I have made more rosolio di rose (rose petal liqueur) and this time I used rose petals from some scented roses from my friends’ extensive garden at Euroa (Victoria). Although my friends have many roses, not many are scented or of a dark red colour, which is useful to tint the vodka to a deep, rose shade.
One of my readers used my recipe for making rose liqueur but reported that she did not feel that she needed to steep the petals for as long as I had suggested – this was certainly my experience on this occasion and the colour seem to leach out of the petals very quickly.
As you can see by the photos there were not many red petals, but I was surprised with the end colour.
The same reader used her rose petal liqueur for making cocktails. I wanted to use the liqueur like Kirsch, a dash at the bottom of a glass and topped with champagne – special enough for Christmas. I had also read several recipes where fresh rose petals had been used to make ice cream and wondered if the liqueur could be successfully used instead. And it can be.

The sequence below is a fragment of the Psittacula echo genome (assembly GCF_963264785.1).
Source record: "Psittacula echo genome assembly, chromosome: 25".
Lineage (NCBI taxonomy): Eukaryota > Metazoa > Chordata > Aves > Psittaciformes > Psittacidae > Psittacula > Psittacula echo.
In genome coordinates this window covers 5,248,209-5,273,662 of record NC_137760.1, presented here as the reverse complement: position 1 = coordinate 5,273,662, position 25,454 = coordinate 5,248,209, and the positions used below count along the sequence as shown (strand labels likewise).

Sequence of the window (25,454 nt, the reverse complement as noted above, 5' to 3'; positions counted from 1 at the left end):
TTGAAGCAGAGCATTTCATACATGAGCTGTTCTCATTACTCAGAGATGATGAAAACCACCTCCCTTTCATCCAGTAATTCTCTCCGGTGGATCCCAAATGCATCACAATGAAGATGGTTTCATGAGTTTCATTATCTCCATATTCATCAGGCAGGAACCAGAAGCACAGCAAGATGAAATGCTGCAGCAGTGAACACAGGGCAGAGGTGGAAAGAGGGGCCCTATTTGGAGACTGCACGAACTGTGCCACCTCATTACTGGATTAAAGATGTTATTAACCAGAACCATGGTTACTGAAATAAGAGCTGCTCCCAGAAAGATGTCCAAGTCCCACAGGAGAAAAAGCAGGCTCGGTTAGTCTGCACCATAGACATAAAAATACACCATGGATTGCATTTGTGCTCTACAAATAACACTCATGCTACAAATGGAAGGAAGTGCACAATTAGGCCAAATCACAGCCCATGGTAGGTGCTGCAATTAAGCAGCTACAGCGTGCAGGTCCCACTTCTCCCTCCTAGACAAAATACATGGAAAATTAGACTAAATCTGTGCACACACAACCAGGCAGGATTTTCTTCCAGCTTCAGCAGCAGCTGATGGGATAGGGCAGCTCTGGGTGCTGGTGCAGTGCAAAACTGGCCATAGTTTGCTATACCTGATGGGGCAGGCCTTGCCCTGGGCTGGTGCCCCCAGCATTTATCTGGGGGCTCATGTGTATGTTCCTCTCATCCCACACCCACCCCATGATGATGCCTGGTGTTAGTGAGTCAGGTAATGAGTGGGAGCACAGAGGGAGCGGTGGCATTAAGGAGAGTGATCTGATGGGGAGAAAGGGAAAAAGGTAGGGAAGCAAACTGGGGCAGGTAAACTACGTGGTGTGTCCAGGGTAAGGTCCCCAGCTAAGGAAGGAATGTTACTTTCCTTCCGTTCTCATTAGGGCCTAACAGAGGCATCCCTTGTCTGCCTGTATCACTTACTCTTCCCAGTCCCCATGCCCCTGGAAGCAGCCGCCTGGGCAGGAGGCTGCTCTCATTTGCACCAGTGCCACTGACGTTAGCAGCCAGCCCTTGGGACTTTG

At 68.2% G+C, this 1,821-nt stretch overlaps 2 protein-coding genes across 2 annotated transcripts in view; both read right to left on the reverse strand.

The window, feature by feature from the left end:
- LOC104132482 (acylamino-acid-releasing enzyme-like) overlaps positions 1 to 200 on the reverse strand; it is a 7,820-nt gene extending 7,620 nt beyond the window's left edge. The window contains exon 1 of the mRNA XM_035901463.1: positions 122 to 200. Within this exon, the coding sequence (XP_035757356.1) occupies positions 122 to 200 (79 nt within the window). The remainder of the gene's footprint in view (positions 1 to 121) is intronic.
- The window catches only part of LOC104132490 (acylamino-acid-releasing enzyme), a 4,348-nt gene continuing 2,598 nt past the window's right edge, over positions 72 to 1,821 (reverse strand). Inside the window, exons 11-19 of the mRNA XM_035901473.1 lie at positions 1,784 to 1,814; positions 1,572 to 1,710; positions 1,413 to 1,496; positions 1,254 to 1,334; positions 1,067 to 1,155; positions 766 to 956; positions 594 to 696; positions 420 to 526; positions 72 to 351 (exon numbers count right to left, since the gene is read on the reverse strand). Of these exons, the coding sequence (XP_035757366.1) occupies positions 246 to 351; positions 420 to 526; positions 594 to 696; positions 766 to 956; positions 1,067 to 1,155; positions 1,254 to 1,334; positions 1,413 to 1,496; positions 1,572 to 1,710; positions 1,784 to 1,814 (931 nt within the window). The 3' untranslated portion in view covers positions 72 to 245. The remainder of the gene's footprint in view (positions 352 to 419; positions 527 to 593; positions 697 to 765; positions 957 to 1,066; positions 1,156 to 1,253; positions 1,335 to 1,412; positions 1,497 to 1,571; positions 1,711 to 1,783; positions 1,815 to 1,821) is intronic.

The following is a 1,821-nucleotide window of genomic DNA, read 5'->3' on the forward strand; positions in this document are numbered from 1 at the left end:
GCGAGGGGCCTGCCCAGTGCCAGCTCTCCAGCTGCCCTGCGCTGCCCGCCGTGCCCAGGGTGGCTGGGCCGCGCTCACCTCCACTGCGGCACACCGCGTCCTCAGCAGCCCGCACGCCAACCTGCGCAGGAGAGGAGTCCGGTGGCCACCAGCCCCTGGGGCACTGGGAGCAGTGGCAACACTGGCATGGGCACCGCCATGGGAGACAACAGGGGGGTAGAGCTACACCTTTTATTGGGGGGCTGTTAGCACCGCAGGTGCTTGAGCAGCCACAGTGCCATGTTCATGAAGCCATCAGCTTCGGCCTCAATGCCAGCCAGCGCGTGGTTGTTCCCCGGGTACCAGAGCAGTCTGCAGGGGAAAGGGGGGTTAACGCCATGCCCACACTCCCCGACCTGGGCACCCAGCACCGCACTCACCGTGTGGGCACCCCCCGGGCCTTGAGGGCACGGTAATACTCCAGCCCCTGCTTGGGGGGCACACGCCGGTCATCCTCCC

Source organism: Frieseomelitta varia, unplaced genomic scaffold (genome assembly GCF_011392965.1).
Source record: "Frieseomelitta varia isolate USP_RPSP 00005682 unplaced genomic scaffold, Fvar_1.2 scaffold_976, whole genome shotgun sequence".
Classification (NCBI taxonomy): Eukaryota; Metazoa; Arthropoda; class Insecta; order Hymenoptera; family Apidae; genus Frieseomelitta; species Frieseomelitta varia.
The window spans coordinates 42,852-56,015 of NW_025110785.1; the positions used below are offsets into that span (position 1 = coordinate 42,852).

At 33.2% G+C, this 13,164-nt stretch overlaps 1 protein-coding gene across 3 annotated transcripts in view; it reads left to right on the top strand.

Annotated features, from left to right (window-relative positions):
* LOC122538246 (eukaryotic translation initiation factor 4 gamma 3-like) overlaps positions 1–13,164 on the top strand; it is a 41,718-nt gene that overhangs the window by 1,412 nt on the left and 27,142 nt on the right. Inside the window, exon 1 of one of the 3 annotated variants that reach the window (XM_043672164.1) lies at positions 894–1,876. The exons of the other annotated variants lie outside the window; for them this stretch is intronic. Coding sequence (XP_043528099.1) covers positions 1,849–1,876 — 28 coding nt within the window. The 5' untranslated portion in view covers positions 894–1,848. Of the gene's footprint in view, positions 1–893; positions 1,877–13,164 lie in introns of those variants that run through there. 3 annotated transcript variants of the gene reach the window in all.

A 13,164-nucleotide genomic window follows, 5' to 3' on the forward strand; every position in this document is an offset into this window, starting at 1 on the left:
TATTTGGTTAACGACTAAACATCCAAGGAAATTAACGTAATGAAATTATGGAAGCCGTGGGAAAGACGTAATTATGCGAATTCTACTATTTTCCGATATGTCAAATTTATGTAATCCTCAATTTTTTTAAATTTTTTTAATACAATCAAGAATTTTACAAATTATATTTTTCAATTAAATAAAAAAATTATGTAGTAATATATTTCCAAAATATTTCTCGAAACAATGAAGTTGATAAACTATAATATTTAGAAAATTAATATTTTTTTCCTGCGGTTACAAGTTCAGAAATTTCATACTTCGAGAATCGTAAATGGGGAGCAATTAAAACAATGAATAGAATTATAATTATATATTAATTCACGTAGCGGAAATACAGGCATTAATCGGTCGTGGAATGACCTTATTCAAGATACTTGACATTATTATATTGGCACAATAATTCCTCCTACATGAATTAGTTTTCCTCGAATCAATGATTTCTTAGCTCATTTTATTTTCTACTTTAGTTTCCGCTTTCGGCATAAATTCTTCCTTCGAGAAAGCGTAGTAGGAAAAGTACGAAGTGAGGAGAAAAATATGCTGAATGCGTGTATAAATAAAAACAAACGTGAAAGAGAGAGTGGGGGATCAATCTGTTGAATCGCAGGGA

Mainly to provide visual contrast and to fit in with the Christmas spirit I presented the ice cream with macerated berries. If I had a flower garden, or if I was able to purchase scented roses that had not been treated with any chemicals or sprayed with pesticides, I may have sprinkled a few fresh petals and on top of the ice cream instead of including the berries.
Make ice cream following the manufacturer’s instructions.
My ice cream machine is not a sophisticated, sealed unit; it is very primitive and consists of a frozen block at the bottom of a stirring apparatus, but most of the time it makes ice cream successfully. Alternatively freeze the mixture in a sealed container and during freezing stir the mixture a few times with a fork.
Because I wanted the ice cream to be a deeper shade of rose, I added about a teaspoonful of juice from the berries at the same time as the rose liqueur.